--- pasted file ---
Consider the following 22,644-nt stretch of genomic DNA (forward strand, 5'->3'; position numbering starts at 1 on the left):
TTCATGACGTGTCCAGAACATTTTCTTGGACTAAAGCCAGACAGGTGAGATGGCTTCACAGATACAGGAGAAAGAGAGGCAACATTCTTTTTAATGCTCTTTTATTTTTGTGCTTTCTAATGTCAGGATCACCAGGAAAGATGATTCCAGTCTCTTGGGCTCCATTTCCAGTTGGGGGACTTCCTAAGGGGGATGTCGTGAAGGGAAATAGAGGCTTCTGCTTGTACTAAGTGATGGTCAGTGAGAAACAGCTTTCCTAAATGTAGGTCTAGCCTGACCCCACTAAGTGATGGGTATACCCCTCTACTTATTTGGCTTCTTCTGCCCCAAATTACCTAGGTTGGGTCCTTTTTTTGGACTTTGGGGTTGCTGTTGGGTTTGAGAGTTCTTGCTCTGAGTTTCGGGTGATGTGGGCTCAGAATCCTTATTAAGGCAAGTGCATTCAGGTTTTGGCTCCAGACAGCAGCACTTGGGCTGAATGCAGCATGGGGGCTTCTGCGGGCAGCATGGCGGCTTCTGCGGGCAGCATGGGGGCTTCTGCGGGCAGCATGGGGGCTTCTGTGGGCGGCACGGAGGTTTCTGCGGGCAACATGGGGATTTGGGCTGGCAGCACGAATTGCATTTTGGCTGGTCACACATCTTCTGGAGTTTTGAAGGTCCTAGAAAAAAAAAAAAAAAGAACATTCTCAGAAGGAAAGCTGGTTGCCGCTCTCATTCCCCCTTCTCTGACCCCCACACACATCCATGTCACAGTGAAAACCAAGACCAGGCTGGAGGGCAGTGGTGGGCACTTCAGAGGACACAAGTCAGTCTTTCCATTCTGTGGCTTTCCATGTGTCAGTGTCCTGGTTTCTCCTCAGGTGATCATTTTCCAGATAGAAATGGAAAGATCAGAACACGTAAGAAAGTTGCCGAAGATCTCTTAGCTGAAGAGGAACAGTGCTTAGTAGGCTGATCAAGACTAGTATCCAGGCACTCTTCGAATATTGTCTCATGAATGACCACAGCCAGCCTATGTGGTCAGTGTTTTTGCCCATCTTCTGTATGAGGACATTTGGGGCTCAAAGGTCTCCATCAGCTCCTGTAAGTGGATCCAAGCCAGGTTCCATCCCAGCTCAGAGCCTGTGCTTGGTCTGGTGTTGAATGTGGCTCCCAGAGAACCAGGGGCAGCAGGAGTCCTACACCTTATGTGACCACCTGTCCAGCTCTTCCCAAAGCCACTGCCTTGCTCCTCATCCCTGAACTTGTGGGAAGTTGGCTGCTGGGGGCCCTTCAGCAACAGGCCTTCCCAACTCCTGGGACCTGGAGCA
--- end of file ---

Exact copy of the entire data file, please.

Consider the following 22,644-nt stretch of genomic DNA (forward strand, 5'->3'; position numbering starts at 1 on the left):
TTCATGACGTGTCCAGAACATTTTCTTGGACTAAAGCCAGACAGGTGAGATGGCTTCACAGATACAGGAGAAAGAGAGGCAACATTCTTTTTAATGCTCTTTTATTTTTGTGCTTTCTAATGTCAGGATCACCAGGAAAGATGATTCCAGTCTCTTGGGCTCCATTTCCAGTTGGGGGACTTCCTAAGGGGGATGTCGTGAAGGGAAATAGAGGCTTCTGCTTGTACTAAGTGATGGTCAGTGAGAAACAGCTTTCCTAAATGTAGGTCTAGCCTGACCCCACTAAGTGATGGGTATACCCCTCTACTTATTTGGCTTCTTCTGCCCCAAATTACCTAGGTTGGGTCCTTTTTTTGGACTTTGGGGTTGCTGTTGGGTTTGAGAGTTCTTGCTCTGAGTTTCGGGTGATGTGGGCTCAGAATCCTTATTAAGGCAAGTGCATTCAGGTTTTGGCTCCAGACAGCAGCACTTGGGCTGAATGCAGCATGGGGGCTTCTGCGGGCAGCATGGCGGCTTCTGCGGGCAGCATGGGGGCTTCTGCGGGCAGCATGGGGGCTTCTGTGGGCGGCACGGAGGTTTCTGCGGGCAACATGGGGATTTGGGCTGGCAGCACGAATTGCATTTTGGCTGGTCACACATCTTCTGGAGTTTTGAAGGTCCTAGAAAAAAAAAAAAAAAGAACATTCTCAGAAGGAAAGCTGGTTGCCGCTCTCATTCCCCCTTCTCTGACCCCCACACACATCCATGTCACAGTGAAAACCAAGACCAGGCTGGAGGGCAGTGGTGGGCACTTCAGAGGACACAAGTCAGTCTTTCCATTCTGTGGCTTTCCATGTGTCAGTGTCCTGGTTTCTCCTCAGGTGATCATTTTCCAGATAGAAATGGAAAGATCAGAACACGTAAGAAAGTTGCCGAAGATCTCTTAGCTGAAGAGGAACAGTGCTTAGTAGGCTGATCAAGACTAGTATCCAGGCACTCTTCGAATATTGTCTCATGAATGACCACAGCCAGCCTATGTGGTCAGTGTTTTTGCCCATCTTCTGTATGAGGACATTTGGGGCTCAAAGGTCTCCATCAGCTCCTGTAAGTGGATCCAAGCCAGGTTCCATCCCAGCTCAGAGCCTGTGCTTGGTCTGGTGTTGAATGTGGCTCCCAGAGAACCAGGGGCAGCAGGAGTCCTACACCTTATGTGACCACCTGTCCAGCTCTTCCCAAAGCCACTGCCTTGCTCCTCATCCCTGAACTTGTGGGAAGTTGGCTGCTGGGGGCCCTTCAGCAACAGGCCTTCCCAACTCCTGGGACCTGGAGCA